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Laine Clark

Man's throat cut over drug smoking pic

Joel Minor faces sentencing after slicing a man's throat, severing his windpipe and jugular vein. (AAP)

Angry that a friend had taken a photo of her smoking drugs, a woman lured him to an apartment - then Joel Dennis Minor slashed his throat.

Minor, 25, was among three people who confronted the man when he arrived at a southeast Brisbane unit in November 2020, telling him "we set you up, dog".

Despite the man's offer to cut ties and never see her again, the woman said it was "too late" before stabbing him in the shoulder and twisting the blade.

In response, the man laughed and said he was leaving the Alexandra Hills apartment - then Minor pounced.

Grabbing him from behind, Minor sliced the man's throat with a knife, severing his windpipe and jugular vein.

"The group told the complainant 'you're dead dog'," crown prosecutor Steven Dickson told the Supreme Court on Tuesday.

The man was not only able to leave the apartment but after "some trouble" drove himself to hospital before telling police about the attack a couple of days later.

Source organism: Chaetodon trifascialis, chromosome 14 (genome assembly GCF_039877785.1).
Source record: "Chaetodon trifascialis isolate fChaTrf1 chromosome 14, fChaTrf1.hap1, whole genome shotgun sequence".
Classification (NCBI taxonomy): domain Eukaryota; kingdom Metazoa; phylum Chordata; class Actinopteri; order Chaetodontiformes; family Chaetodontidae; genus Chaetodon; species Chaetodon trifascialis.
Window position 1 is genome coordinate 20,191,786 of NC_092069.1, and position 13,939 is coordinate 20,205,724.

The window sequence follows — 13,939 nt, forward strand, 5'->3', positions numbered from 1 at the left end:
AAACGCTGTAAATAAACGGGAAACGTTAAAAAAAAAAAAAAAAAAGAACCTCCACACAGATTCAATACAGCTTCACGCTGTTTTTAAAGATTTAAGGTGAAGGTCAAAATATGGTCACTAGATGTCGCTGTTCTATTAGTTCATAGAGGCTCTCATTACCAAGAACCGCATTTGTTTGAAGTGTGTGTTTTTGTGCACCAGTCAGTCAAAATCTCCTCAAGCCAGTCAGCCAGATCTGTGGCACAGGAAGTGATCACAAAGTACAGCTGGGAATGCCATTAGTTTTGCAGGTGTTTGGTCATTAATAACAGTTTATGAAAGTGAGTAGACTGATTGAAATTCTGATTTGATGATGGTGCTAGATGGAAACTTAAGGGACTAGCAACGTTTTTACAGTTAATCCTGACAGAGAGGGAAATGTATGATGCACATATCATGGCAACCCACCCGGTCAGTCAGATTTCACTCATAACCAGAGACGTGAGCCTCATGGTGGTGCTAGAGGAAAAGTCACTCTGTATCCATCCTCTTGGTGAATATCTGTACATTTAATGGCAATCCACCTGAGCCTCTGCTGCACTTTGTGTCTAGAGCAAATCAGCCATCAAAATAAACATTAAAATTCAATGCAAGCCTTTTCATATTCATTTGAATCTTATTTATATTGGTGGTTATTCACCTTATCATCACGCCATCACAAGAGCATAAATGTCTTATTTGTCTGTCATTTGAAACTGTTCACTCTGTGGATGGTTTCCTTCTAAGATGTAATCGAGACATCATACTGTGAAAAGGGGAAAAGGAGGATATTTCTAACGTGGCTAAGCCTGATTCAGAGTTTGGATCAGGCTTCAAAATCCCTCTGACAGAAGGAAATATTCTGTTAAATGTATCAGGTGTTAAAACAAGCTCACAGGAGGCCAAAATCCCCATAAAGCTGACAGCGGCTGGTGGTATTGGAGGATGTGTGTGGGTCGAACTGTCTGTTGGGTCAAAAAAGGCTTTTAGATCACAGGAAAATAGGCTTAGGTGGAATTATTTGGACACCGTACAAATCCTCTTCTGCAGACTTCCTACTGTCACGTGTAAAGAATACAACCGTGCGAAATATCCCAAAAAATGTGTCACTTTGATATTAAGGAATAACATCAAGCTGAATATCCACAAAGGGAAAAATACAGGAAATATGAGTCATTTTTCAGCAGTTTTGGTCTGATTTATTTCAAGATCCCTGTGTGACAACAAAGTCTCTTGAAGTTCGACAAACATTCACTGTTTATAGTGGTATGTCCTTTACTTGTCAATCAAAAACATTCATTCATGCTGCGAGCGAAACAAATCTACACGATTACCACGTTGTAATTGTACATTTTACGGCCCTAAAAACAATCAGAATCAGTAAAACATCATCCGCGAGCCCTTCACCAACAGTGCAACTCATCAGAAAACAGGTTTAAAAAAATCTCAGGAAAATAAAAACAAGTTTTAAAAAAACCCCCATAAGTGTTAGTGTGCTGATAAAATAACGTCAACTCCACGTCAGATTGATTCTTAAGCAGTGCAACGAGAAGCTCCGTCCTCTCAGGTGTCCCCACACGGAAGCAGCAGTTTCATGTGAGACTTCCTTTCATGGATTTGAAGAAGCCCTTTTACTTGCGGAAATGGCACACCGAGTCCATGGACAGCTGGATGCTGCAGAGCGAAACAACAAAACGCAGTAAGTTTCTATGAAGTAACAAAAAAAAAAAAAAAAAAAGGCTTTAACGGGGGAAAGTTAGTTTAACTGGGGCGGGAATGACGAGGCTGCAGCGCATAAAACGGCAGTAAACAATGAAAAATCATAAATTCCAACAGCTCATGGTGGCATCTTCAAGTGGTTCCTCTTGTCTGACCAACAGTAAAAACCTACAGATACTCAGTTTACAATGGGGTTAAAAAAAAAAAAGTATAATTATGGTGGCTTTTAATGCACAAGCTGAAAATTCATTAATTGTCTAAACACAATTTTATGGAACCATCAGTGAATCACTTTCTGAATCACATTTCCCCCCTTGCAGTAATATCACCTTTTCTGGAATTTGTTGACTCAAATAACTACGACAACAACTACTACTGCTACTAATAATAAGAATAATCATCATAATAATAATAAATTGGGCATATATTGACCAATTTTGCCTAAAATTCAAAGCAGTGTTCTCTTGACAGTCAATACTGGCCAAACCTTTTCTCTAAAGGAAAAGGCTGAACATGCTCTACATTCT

There had been seething tensions between the man and the woman for some time, the court heard.

"The key cause of the animosity was the complainant taking a photo of ... (the woman) while she was smoking methamphetamine," Mr Dickson said.

"The offending is revenge for what can only be described as petty reasons."

The "brutal, malicious" attack was described in detail as secondary school children entered the courtroom to observe, prompting stares from a heavily tattooed, mohawked Minor.

"The act of slashing someone's neck from behind is exceptionally dangerous, it could easily have resulted in ... death," Mr Dickson said.

Justice Peter Callaghan interjected: "It's more than dangerous, there's something particularly sinister about that action ... something so calculated, so premeditated, so targeted (about) holding a man while you slash his throat."

But when Mr Dickson suggested that the students leave because of the "serious matter", Justice Callaghan said: "No, they have seen worse than this on any Netflix series".

Minor was left extremely angry after suffering domestic violence at a young age from one of his stepfathers, and had been in and out of custody since 13, defence barrister Chris Minnery said.

His drug use had exacerbated feelings of hurt, shame and helplessnes, Mr Minnery said.

Minor lacked support outside prison with his mother also struggling with drug addiction, the court heard.

While in prison, Minor gave himself extensive facial tattoos.

"He wants to look fierce so no one else will attack him," Mr Minnery said.

A psychologist's report tendered to the court diagnosed Minor as "institutionalised".

"He feels safer in custody," Mr Minnery said.

Minor pleaded guilty to one count each of wounding and malicious act with intent and will be sentenced on Friday.

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